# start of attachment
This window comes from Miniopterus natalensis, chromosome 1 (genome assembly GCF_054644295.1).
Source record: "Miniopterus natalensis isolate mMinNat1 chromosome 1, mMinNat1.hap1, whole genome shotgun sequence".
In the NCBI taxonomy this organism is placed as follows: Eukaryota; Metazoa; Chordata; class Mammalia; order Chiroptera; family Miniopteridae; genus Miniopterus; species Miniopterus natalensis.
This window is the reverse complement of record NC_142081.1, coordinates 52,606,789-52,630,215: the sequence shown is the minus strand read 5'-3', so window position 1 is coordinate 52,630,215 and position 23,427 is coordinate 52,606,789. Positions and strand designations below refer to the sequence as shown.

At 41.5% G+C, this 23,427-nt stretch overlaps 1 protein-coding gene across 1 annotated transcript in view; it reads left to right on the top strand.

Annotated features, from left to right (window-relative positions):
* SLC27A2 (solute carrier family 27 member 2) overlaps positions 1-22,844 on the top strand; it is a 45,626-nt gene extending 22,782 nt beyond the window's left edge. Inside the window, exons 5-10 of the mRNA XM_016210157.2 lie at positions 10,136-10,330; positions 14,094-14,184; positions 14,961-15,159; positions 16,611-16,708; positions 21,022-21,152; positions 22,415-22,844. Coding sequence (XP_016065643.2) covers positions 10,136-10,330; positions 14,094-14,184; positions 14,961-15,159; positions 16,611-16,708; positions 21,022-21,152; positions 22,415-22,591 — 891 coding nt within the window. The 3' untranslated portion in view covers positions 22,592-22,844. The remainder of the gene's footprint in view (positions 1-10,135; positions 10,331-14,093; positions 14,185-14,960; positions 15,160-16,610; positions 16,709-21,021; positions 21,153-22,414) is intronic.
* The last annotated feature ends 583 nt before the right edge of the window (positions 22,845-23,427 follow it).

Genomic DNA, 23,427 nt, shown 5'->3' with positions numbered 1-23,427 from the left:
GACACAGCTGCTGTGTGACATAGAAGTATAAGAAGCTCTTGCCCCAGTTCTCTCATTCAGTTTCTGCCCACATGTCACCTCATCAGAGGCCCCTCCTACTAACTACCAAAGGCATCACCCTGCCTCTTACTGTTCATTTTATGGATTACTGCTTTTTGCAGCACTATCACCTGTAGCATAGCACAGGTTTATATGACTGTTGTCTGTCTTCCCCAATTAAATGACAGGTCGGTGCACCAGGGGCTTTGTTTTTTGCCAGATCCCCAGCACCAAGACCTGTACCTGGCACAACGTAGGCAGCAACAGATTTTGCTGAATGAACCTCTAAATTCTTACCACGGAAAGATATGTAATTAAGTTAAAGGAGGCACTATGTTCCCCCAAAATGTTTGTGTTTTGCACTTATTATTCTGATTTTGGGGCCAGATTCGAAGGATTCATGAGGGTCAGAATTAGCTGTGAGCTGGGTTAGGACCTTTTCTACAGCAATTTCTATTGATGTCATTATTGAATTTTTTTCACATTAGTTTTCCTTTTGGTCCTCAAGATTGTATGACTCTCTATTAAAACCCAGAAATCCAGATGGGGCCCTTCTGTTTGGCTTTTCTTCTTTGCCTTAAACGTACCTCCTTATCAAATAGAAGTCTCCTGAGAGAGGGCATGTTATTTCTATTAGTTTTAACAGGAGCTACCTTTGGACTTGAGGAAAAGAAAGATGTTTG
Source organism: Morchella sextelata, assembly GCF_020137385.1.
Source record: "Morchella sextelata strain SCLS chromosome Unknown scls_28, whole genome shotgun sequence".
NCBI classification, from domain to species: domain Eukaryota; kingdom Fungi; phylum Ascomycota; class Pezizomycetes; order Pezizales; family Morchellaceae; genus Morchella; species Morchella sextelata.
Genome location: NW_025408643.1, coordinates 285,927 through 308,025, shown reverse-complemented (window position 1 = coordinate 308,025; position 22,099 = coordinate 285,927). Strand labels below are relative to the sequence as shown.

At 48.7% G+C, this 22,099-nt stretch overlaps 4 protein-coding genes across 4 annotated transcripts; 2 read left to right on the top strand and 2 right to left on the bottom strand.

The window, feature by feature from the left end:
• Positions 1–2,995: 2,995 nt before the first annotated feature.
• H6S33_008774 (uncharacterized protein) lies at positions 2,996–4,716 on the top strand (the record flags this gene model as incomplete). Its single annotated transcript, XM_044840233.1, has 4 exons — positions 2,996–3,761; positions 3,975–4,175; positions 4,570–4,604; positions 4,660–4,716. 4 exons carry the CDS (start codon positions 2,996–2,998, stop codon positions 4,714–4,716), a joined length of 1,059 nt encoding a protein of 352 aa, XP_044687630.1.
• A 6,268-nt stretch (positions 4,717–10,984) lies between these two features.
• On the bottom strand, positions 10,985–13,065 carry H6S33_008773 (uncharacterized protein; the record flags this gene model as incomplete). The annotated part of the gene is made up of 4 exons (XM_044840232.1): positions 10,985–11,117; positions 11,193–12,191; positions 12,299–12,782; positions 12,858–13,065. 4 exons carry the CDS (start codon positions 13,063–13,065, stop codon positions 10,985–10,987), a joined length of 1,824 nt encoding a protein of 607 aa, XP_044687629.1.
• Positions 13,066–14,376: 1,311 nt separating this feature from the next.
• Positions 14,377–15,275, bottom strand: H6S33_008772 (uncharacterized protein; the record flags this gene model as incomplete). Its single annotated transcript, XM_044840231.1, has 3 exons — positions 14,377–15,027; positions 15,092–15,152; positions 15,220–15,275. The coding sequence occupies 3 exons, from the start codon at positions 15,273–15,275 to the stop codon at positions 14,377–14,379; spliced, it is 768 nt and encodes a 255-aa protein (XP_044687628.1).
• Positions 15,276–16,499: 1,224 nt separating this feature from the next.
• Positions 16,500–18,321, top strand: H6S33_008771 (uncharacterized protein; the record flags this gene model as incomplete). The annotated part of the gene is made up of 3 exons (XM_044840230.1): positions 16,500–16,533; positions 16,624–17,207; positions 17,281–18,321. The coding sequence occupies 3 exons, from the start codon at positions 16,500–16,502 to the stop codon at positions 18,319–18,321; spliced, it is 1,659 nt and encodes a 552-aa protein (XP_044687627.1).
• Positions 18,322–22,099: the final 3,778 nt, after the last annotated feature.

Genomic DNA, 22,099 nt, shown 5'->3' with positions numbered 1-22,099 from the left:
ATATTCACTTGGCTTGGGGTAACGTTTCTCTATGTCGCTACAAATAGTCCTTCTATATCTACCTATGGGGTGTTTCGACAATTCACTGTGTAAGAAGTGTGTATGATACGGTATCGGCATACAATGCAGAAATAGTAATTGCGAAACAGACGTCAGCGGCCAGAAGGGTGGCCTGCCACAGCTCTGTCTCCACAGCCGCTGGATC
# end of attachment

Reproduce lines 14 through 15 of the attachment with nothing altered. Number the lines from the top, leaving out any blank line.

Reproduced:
Genome location: NW_025408643.1, coordinates 285,927 through 308,025, shown reverse-complemented (window position 1 = coordinate 308,025; position 22,099 = coordinate 285,927). Strand labels below are relative to the sequence as shown.

At 48.7% G+C, this 22,099-nt stretch overlaps 4 protein-coding genes across 4 annotated transcripts; 2 read left to right on the top strand and 2 right to left on the bottom strand.